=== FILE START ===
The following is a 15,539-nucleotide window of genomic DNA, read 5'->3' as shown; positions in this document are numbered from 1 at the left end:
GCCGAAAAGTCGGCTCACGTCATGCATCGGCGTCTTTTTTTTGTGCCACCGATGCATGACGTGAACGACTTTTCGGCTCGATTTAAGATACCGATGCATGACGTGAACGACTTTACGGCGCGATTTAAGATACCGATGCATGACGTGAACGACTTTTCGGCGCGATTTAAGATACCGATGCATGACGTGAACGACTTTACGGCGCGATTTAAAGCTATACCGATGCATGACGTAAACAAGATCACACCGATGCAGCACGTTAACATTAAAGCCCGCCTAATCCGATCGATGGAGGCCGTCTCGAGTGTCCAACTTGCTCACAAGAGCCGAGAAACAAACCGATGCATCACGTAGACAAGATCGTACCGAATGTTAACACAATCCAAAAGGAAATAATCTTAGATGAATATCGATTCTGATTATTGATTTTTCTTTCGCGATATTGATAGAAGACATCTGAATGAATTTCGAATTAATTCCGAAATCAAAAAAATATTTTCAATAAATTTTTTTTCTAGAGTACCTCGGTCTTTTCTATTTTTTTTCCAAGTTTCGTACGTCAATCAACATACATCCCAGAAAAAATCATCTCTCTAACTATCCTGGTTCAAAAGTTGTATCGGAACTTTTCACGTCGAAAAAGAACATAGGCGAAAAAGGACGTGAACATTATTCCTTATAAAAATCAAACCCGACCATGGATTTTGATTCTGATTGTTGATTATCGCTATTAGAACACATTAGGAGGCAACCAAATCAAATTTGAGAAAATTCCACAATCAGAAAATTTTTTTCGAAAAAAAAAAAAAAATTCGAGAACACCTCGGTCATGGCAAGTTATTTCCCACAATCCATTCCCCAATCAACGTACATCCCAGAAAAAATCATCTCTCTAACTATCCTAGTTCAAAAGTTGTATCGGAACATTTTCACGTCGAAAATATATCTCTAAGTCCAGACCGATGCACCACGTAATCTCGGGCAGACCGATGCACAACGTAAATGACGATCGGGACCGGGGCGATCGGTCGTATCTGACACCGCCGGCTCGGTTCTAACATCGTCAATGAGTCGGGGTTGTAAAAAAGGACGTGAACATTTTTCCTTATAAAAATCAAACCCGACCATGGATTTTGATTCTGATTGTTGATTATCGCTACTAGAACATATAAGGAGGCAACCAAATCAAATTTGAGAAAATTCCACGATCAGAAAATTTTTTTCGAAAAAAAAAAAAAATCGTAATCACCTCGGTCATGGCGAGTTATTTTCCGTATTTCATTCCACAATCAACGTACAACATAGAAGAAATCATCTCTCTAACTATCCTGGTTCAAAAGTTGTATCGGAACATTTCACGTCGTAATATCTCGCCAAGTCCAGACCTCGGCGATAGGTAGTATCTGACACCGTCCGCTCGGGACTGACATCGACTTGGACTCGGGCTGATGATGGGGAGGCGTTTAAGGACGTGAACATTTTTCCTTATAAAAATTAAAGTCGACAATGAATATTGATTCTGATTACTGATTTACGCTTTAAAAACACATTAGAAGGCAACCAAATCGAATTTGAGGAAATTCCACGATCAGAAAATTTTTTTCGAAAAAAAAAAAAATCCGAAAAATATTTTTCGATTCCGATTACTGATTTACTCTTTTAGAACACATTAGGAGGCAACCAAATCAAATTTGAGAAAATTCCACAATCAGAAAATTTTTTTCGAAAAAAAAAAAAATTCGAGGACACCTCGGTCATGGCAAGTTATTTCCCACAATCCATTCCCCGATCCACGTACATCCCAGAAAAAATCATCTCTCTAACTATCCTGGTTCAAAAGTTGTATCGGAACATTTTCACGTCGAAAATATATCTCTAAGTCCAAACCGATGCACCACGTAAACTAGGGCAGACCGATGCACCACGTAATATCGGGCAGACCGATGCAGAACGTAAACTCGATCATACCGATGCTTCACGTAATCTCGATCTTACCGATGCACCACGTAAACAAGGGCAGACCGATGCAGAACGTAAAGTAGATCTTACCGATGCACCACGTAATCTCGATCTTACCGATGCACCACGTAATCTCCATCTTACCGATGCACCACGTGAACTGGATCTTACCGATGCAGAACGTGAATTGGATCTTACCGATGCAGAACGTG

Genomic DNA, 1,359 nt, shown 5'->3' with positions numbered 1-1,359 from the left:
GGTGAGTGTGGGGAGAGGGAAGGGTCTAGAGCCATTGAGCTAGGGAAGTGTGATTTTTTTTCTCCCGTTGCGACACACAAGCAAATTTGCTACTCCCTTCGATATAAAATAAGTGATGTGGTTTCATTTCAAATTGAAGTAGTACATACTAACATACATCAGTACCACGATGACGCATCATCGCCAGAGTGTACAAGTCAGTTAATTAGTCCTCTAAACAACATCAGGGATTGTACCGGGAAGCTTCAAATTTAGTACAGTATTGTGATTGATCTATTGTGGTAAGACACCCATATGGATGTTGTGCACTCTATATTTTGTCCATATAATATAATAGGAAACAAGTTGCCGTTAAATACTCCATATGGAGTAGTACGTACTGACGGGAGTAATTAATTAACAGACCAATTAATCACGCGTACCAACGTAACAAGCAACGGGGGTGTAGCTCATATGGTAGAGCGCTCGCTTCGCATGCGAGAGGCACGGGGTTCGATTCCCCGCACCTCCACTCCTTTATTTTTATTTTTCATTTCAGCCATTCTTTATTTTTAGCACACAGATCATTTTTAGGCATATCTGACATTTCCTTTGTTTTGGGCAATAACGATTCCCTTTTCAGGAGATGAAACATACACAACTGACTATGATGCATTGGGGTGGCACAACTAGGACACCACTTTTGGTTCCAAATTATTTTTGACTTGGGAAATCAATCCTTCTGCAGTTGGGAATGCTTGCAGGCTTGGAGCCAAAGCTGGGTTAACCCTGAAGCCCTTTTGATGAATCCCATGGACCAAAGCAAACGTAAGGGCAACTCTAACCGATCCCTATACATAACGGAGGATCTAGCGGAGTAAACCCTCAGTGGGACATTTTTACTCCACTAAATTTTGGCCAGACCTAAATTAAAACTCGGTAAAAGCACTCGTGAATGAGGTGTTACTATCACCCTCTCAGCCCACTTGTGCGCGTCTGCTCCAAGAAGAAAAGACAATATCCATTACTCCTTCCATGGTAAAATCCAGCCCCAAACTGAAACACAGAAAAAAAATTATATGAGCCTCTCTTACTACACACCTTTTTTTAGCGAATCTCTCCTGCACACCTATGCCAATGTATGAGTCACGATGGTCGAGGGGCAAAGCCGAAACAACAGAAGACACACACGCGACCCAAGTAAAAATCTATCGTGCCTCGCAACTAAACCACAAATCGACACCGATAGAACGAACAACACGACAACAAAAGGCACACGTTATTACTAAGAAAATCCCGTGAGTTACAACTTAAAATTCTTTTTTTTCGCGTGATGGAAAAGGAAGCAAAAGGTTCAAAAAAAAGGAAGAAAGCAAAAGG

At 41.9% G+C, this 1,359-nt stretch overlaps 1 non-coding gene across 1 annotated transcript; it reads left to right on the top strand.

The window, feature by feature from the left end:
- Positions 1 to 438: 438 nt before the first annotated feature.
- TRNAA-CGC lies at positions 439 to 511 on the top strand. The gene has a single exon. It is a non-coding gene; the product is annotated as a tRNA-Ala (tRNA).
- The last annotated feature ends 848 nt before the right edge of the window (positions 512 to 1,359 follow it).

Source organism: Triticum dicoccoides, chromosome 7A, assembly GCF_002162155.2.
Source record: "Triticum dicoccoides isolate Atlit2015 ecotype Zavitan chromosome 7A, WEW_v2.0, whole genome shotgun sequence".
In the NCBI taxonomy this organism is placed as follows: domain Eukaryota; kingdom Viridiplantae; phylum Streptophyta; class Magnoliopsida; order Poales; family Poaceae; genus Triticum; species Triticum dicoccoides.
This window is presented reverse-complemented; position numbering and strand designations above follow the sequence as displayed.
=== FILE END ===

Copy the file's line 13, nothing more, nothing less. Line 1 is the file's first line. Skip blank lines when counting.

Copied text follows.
This window is presented reverse-complemented; position numbering and strand designations above follow the sequence as displayed.